Cockshut – lost in the shadows of twilight

Woodcock pin-feather painting by Colin WoolfI’d like to share a fascinating little snippet about woodcock that I came across while researching our book, ‘Woodcock and Pin-feather Painting’.

An old English name for evening twilight is ‘cockshut time’.  Although I’d heard of it before, I’d always assumed it had something to do with cockerels:  after all, the dawn used to be referred to as ‘cock-crow’, so I reckoned the same cockerels had to shut their eyes in the evening!

But the truth is much more interesting.  ‘Cockshut’ traces its roots back to the age-old practice of netting woodcock for food.  Woodcock are night feeders, emerging from woodlands at dusk in search of areas of soft ground by the banks of rivers or streams, where they will spend the night under cover of darkness.

They are also creatures of habit:  these elusive little birds will fly down the same path or glade every evening, and their flight path through the woods was described as a ‘cock shoot’ or ‘cockshut’.

Hunters and poachers soon came to know the woodcocks’ preferred route, and they would arrange their nets across the glade to catch birds on the wing.  Eventually, the term ‘cockshut’ was used to describe the nets themselves.

One of the earliest mentions of ‘cockshut’ can be found in the first printed book on fly fishing.   ‘A Treatyse of fysshynge wyth an Angle’ was written by Dame Juliana Berners, an English prioress, and published in 1496.  In it, budding fishermen are advised to use ‘cokshote cord’ to create a fishing rod:

“And howe you shall make your rod craftely, here I shall teache you, ye shall cut betweene Michelmas & Candelmas a fayre staffe of a fadome and a halfe longe and arme great of hasyll, wyllowe or aspe [ash], and breath hym in a hote ouen, and set hym euen. Then let hym coole and drye a moneth, take then and frete hym fast wyth a cokshote cord, and bynde it to a fourme of an euen square great tre.”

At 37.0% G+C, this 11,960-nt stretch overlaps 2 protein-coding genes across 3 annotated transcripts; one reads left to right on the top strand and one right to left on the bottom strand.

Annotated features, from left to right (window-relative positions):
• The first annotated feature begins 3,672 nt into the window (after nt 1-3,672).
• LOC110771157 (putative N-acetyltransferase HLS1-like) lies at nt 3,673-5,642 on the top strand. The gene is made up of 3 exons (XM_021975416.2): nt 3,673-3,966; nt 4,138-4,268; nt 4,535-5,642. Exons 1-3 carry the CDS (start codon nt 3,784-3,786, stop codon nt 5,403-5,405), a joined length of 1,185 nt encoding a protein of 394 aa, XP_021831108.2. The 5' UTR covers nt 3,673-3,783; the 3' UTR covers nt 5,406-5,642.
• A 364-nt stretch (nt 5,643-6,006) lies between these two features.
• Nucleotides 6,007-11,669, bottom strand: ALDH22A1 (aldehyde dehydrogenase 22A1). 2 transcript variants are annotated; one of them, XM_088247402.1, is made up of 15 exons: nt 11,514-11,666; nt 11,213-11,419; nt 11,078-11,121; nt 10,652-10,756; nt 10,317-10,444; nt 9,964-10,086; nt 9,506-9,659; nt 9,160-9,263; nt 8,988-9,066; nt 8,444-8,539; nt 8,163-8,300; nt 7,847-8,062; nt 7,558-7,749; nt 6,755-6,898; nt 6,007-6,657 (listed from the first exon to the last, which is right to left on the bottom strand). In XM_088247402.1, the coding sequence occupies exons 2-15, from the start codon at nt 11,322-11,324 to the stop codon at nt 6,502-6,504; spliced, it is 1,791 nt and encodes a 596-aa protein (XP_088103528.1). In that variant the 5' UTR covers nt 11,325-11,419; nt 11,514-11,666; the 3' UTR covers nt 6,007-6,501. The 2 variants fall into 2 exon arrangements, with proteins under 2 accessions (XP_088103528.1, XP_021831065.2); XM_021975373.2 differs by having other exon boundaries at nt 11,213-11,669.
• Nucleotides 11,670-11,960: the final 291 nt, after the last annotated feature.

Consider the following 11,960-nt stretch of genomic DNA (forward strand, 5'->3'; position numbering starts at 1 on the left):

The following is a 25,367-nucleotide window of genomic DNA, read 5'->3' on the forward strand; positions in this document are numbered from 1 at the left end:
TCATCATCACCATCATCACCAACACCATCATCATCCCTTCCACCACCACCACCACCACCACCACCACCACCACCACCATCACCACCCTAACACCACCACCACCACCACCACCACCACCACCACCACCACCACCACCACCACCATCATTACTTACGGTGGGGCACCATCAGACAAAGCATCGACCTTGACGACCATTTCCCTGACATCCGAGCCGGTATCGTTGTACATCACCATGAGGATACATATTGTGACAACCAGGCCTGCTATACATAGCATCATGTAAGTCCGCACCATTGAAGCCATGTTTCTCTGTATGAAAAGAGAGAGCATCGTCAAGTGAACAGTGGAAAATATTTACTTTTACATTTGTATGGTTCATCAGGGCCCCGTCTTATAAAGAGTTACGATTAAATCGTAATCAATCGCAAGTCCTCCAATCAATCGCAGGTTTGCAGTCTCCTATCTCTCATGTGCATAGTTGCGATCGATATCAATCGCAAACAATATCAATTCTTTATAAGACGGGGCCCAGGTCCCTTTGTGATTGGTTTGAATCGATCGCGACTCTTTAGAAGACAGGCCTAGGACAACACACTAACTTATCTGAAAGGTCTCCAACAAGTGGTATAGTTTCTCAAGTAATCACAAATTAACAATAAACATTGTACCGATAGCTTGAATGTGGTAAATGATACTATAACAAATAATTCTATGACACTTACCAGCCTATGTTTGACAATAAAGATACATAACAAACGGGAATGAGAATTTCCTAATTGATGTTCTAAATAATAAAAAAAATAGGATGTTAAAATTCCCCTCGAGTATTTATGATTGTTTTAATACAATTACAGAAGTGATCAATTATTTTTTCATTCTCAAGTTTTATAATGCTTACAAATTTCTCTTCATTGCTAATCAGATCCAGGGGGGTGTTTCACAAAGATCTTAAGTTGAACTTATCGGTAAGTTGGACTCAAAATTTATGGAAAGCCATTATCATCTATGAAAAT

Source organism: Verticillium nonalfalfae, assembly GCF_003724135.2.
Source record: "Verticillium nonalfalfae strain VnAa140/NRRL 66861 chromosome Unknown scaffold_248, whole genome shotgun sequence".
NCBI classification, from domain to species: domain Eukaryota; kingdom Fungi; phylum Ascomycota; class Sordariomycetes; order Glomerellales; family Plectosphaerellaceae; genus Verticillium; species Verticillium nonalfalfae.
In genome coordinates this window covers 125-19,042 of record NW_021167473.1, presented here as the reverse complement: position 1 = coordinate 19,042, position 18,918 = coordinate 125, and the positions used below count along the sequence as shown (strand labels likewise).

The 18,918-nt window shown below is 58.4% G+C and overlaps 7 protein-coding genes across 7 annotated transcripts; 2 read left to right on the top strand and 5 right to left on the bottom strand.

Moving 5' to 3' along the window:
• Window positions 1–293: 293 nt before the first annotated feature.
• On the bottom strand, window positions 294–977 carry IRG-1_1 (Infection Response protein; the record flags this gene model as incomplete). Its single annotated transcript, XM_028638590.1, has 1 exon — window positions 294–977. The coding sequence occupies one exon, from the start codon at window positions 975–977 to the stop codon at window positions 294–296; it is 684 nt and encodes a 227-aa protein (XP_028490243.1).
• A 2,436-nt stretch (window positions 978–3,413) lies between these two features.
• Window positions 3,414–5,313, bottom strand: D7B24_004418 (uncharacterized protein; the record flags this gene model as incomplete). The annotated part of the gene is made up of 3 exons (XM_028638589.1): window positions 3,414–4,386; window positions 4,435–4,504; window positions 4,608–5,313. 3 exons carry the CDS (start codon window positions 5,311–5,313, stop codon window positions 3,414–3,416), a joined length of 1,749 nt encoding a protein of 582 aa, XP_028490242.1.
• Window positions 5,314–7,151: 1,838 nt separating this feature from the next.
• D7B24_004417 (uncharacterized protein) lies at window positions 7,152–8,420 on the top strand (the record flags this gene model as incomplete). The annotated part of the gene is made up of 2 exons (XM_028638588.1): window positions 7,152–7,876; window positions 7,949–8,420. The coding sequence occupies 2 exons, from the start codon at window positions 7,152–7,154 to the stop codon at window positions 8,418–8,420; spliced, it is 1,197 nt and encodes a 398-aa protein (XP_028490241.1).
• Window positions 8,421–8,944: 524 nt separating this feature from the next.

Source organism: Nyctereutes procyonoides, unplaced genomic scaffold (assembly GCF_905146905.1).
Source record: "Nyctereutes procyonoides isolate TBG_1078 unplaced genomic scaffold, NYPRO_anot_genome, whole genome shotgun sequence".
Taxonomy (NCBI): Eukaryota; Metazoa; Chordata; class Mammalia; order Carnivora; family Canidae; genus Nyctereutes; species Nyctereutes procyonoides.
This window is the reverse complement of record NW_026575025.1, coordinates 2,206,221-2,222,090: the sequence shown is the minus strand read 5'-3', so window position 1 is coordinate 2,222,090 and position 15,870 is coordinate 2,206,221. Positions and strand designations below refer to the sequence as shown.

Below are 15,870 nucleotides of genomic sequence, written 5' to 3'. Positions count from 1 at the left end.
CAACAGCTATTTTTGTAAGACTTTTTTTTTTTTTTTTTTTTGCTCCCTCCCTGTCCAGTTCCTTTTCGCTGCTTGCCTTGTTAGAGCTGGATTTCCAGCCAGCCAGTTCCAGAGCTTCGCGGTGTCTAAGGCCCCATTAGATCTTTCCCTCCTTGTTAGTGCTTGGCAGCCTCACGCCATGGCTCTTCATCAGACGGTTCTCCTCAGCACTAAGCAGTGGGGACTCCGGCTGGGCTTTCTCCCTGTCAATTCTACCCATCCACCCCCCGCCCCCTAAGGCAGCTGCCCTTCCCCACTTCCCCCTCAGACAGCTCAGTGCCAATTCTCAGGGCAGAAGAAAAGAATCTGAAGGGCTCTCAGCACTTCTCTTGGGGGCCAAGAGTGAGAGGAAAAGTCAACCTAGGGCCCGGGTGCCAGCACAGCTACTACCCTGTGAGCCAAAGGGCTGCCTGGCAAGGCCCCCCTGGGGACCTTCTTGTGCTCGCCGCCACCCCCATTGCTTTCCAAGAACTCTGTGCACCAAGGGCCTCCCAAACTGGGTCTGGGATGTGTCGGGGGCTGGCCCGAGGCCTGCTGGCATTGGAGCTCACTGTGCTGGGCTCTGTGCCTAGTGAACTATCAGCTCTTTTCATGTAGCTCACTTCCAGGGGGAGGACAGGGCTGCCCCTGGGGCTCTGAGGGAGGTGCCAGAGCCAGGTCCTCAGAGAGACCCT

So, as you make your way home from work or take a stroll in the evening twilight, spare a thought for the woodcock silently winging their way down the ‘cockshut’ – as they have for countless centuries, long before human memory.

Woodcock feeding, photo by Colin Woolf

Woodcock feeding at night; photo © Colin Woolf

Photo and painting copyright © Colin Woolf

 

Comments

  1. To my knowledge I’ve never seen a woodcock and I certainly hadn’t heard of this term. I feel a bit sorry for them getting caught in the nets as they go about their habitual business, but it’s understandable that people would catch them that way. It’s interesting to see old English written down as in that quote by the prioress. I particlularly like the phrase ‘Then let hym coole’.

    • So do I feel sorry for them – you should see them up close, they are so very beautiful. But as you say, netting them was understandable when the only food for country people was what they could grow or catch. Isn’t the old English wonderful! Whenever I hear it spoken, on an audio tape or TV, I am just transfixed.

  2. What a super post. I’d heard the term ‘cockshut’ but didn’t know where it came from 🙂 I’ll have to use it now.

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